|Specialty||Botanical photos, nudes, industrial landscapes|
|Born||Apr. 12, 1883|
|Died||June 24, 1976|
Imogen Cunningham was a famous American photographer. She is best known for her botanical photography, industrial landscapes, and nudes.
Imogen Cunningham was born on April 13, 1883, in Portland, Oregon. When she turned 13, she bought her very first camera, which was a 5.5 inch view camera that she purchased from the American School of Art in Pennsylvania. After a while, she lost interest in this camera and sold it to her friend.
In 1906, while studying at the University of Washington in Seattle, she got inspired after an encounter with work of Gertrude Kasabier to try photography once again. With the aid of her chemistry teacher, she started studying the chemistry behind photographs and even subsidized her own tuition by photographing some plants for the school’s botany department. In 1907, Cunningham graduated from the University of Washington.
After her graduation, Cunningham’s first job was with Edward Curtis in his own Seattle studio. Here, she gained knowledge about portrait business and practical photography. Two years later, she won a scholarship for foreign study.
She traveled to Germany and concentrated on her studies without taking many photographs. In May of 1910, she completed her paper in which she described a process used to increase the speed of printing, improve clarity of the highlighted tones and also produce sepia tones. After this, she went back to Seattle.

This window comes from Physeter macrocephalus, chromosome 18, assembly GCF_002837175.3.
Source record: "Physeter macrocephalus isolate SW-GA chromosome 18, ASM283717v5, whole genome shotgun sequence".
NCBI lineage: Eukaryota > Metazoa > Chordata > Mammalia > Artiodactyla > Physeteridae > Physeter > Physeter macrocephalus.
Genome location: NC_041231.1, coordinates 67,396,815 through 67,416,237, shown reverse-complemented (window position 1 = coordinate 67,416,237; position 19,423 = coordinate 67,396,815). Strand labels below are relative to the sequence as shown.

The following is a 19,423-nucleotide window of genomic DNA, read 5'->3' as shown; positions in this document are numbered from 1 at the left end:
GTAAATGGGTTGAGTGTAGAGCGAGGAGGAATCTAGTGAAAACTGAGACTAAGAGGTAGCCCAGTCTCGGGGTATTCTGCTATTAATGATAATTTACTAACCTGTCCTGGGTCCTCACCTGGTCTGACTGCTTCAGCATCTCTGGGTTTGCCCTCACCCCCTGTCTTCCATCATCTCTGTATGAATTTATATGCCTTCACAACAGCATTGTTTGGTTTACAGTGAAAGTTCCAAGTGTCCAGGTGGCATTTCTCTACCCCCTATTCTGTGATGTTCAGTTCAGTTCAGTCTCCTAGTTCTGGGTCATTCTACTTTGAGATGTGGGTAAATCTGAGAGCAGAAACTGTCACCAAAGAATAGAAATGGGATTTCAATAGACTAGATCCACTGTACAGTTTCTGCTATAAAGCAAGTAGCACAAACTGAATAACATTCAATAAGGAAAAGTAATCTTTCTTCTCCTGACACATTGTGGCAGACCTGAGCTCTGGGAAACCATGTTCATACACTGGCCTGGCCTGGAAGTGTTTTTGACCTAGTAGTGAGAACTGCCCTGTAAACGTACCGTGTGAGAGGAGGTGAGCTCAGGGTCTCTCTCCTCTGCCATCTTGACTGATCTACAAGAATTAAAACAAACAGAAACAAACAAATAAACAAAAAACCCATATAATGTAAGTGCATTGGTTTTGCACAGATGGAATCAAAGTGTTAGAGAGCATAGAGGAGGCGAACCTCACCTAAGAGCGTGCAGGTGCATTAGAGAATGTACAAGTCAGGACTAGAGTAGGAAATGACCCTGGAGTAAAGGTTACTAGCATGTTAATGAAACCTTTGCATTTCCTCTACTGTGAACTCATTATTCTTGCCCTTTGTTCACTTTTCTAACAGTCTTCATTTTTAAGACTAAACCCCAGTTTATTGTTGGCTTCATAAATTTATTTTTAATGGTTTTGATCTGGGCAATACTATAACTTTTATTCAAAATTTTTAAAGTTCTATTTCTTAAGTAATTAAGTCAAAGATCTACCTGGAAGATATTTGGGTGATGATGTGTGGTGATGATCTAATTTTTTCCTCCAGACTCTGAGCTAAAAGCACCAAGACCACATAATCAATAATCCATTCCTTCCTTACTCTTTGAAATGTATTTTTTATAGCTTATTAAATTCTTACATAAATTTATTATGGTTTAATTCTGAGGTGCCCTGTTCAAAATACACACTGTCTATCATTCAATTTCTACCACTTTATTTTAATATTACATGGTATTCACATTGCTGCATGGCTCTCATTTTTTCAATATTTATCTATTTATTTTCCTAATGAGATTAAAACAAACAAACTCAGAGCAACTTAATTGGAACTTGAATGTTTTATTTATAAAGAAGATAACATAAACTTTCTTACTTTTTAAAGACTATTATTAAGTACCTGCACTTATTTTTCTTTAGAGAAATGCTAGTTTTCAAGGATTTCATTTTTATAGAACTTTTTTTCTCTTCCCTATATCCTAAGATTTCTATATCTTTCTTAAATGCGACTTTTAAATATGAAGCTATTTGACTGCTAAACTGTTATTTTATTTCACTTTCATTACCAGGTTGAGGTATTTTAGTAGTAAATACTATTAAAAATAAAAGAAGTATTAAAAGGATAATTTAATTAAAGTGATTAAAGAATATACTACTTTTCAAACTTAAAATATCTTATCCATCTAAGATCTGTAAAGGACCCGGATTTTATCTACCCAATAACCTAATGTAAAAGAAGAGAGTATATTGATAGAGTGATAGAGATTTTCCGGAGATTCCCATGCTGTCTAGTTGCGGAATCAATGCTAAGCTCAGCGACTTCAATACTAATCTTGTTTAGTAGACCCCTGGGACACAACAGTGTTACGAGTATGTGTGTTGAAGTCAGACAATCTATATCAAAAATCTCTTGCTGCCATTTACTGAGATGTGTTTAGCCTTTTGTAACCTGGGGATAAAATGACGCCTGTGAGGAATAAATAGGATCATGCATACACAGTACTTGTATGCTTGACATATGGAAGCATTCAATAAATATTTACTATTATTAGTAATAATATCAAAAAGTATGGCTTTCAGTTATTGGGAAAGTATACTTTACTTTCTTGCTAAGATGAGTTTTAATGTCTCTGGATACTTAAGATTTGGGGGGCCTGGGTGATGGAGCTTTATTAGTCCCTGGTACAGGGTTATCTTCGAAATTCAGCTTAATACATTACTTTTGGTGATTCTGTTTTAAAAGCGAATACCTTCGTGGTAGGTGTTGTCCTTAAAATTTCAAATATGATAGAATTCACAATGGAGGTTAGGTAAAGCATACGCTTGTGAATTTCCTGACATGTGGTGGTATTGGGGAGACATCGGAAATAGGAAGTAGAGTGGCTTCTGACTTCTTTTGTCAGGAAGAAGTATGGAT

Life Back in Seattle
In Seattle, Imogen opened her studio and even won acclaim for her pictorial works. Most of her work during this time basically composed of sitters at their homes, in the woods, or in her own living room. Within a short time, she was a sought after studio photographer and even exhibited her work at Brooklyn Academy in 1913.
After two years, in 1915, she married Roi Patridge, a teacher and artist. Her husband posed for a numerous nude photographs. Between 1915 and 1920, Imogen continued her work in photography and had three children. In 1920, the family moved to San Francisco where her husband taught at Mills College.
Cunningham’s Other Major Works
Imogen Cunningham changed her photography style with time. Before long, she took greater interest in the pattern and detail of her subjects. Her interest was directed to botanical photography, especially flowers. Between 1923 and 1925, she took a serious study of a magnolia flower. Later on, she turned her interest toward industry, taking numerous landscape photographs in Oakland and Los Angeles.
Once again, Imogen changed direction and became interested in human form, especially the hands. She was fascinated with hands of musicians and other artists. She was even employed by Vanity Fair, where she photographed stars without makeup. In 1932, she became a co-founder of Group f/64.
In the 1940s, Imogen turned to documentary of street photography. This was a side project since she still supported herself with commercial and other studio photography. In 1945, she was invited to take a position as a faculty member for the art of photography department at California Schools of Fine Arts.
In 1973, her work exhibited at Rebcontres d’Arles festival held in France. Imogen continued with photography until her death on June 24, 1976. She was 93 years old.